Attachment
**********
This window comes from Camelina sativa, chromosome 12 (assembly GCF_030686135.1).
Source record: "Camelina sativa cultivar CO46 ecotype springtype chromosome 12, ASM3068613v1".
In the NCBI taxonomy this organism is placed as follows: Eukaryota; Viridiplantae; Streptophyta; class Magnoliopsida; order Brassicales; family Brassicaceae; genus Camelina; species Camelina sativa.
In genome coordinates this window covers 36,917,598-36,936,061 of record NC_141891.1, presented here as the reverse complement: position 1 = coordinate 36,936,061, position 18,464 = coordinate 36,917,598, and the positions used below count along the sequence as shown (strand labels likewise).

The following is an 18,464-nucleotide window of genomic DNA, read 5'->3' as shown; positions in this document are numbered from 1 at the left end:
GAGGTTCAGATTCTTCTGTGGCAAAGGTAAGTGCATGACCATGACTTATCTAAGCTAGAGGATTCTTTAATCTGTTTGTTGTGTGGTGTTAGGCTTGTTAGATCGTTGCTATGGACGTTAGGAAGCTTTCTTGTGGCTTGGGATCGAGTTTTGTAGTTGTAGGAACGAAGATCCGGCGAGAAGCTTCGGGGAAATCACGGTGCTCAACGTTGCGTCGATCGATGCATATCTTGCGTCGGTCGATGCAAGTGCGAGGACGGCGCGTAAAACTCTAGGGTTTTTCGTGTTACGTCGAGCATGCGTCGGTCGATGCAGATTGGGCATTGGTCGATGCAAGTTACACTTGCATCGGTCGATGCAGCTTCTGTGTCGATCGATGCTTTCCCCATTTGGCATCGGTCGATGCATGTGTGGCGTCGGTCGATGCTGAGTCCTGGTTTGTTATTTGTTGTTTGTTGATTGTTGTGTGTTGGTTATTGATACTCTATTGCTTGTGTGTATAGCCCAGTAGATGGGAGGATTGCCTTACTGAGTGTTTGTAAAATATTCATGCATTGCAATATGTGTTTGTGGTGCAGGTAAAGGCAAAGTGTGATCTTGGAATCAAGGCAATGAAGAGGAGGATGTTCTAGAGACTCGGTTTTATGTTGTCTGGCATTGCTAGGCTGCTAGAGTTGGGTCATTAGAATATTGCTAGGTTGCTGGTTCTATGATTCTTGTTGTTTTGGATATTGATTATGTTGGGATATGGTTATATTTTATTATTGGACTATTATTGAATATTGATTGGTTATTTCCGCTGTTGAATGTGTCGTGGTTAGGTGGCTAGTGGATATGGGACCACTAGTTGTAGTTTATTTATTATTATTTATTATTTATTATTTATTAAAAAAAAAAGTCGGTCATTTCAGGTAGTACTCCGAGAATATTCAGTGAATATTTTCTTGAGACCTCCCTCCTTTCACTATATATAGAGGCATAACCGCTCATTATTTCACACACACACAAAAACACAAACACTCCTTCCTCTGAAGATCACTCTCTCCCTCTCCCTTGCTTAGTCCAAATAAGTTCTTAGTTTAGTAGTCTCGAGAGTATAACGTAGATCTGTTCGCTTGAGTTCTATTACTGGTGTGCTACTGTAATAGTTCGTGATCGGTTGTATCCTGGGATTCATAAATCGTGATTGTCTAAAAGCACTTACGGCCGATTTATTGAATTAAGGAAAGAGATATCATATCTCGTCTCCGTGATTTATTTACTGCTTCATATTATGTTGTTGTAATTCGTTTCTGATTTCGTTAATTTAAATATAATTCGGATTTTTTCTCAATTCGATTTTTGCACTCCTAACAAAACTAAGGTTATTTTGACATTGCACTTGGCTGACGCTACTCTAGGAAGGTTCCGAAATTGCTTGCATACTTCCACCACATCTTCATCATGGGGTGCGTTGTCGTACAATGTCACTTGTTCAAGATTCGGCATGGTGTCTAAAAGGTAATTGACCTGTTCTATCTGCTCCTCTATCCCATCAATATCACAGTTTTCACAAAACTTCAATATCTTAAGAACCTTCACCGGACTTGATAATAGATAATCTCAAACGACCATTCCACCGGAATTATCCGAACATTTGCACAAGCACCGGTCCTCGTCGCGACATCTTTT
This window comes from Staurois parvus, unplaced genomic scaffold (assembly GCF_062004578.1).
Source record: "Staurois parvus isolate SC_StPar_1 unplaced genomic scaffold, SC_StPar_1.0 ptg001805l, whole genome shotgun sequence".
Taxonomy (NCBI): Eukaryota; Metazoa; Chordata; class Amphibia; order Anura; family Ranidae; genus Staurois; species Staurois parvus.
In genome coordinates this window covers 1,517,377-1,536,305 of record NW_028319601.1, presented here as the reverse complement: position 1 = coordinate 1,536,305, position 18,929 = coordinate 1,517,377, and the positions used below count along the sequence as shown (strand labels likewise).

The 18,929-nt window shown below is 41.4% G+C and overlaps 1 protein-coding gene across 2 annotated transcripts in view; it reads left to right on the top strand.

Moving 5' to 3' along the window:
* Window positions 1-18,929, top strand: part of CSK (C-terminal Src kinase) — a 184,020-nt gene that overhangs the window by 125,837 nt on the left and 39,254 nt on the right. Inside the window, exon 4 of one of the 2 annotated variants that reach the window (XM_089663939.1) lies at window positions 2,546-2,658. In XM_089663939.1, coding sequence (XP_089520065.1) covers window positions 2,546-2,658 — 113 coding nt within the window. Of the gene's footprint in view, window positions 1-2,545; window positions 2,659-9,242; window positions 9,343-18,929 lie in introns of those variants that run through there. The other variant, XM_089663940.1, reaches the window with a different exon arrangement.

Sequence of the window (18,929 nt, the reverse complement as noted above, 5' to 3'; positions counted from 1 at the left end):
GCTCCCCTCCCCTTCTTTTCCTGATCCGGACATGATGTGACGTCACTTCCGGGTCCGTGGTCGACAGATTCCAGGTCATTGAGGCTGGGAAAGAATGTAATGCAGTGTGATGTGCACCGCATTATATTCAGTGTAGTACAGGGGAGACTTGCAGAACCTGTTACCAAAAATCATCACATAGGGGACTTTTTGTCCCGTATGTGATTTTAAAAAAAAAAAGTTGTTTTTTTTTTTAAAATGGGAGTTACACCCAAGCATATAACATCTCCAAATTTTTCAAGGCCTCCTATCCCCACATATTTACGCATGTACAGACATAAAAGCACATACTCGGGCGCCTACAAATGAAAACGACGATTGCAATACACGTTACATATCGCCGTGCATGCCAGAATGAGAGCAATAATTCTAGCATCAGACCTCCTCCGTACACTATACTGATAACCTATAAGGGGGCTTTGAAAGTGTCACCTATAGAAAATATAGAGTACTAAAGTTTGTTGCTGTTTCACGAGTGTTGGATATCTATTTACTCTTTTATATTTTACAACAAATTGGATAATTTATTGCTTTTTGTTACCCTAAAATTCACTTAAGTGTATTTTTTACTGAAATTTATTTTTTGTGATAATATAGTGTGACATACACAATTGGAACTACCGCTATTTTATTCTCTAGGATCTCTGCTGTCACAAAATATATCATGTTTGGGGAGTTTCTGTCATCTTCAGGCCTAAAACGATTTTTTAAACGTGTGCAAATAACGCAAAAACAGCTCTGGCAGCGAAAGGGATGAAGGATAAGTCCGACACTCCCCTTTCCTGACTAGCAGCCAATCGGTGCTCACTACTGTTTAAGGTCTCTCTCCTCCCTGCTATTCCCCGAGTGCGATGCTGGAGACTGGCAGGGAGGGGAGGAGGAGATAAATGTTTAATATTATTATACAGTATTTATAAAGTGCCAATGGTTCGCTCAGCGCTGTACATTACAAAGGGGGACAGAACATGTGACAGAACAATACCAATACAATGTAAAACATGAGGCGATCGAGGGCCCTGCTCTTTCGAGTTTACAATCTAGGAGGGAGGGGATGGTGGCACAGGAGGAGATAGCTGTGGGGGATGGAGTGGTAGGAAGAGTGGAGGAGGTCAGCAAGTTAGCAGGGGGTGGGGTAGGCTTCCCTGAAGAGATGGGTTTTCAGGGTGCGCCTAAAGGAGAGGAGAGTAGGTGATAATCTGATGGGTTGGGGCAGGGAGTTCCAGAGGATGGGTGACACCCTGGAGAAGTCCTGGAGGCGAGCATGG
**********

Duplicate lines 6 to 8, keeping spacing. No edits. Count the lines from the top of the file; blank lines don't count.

GAGGTTCAGATTCTTCTGTGGCAAAGGTAAGTGCATGACCATGACTTATCTAAGCTAGAGGATTCTTTAATCTGTTTGTTGTGTGGTGTTAGGCTTGTTAGATCGTTGCTATGGACGTTAGGAAGCTTTCTTGTGGCTTGGGATCGAGTTTTGTAGTTGTAGGAACGAAGATCCGGCGAGAAGCTTCGGGGAAATCACGGTGCTCAACGTTGCGTCGATCGATGCATATCTTGCGTCGGTCGATGCAAGTGCGAGGACGGCGCGTAAAACTCTAGGGTTTTTCGTGTTACGTCGAGCATGCGTCGGTCGATGCAGATTGGGCATTGGTCGATGCAAGTTACACTTGCATCGGTCGATGCAGCTTCTGTGTCGATCGATGCTTTCCCCATTTGGCATCGGTCGATGCATGTGTGGCGTCGGTCGATGCTGAGTCCTGGTTTGTTATTTGTTGTTTGTTGATTGTTGTGTGTTGGTTATTGATACTCTATTGCTTGTGTGTATAGCCCAGTAGATGGGAGGATTGCCTTACTGAGTGTTTGTAAAATATTCATGCATTGCAATATGTGTTTGTGGTGCAGGTAAAGGCAAAGTGTGATCTTGGAATCAAGGCAATGAAGAGGAGGATGTTCTAGAGACTCGGTTTTATGTTGTCTGGCATTGCTAGGCTGCTAGAGTTGGGTCATTAGAATATTGCTAGGTTGCTGGTTCTATGATTCTTGTTGTTTTGGATATTGATTATGTTGGGATATGGTTATATTTTATTATTGGACTATTATTGAATATTGATTGGTTATTTCCGCTGTTGAATGTGTCGTGGTTAGGTGGCTAGTGGATATGGGACCACTAGTTGTAGTTTATTTATTATTATTTATTATTTATTATTTATTAAAAAAAAAAGTCGGTCATTTCAGGTAGTACTCCGAGAATATTCAGTGAATATTTTCTTGAGACCTCCCTCCTTTCACTATATATAGAGGCATAACCGCTCATTATTTCACACACACACAAAAACACAAACACTCCTTCCTCTGAAGATCACTCTCTCCCTCTCCCTTGCTTAGTCCAAATAAGTTCTTAGTTTAGTAGTCTCGAGAGTATAACGTAGATCTGTTCGCTTGAGTTCTATTACTGGTGTGCTACTGTAATAGTTCGTGATCGGTTGTATCCTGGGATTCATAAATCGTGATTGTCTAAAAGCACTTACGGCCGATTTATTGAATTAAGGAAAGAGATATCATATCTCGTCTCCGTGATTTATTTACTGCTTCATATTATGTTGTTGTAATTCGTTTCTGATTTCGTTAATTTAAATATAATTCGGATTTTTTCTCAATTCGATTTTTGCACTCCTAACAAAACTAAGGTTATTTTGACATTGCACTTGGCTGACGCTACTCTAGGAAGGTTCCGAAATTGCTTGCATACTTCCACCACATCTTCATCATGGGGTGCGTTGTCGTACAATGTCACTTGTTCAAGATTCGGCATGGTGTCTAAAAGGTAATTGACCTGTTCTATCTGCTCCTCTATCCCATCAATATCACAGTTTTCACAAAACTTCAATATCTTAAGAACCTTCACCGGACTTGATAATAGATAATCTCAAACGACCATTCCACCGGAATTATCCGAACATTTGCACAAGCACCGGTCCTCGTCGCGACATCTTTT
This window comes from Staurois parvus, unplaced genomic scaffold (assembly GCF_062004578.1).
Source record: "Staurois parvus isolate SC_StPar_1 unplaced genomic scaffold, SC_StPar_1.0 ptg001805l, whole genome shotgun sequence".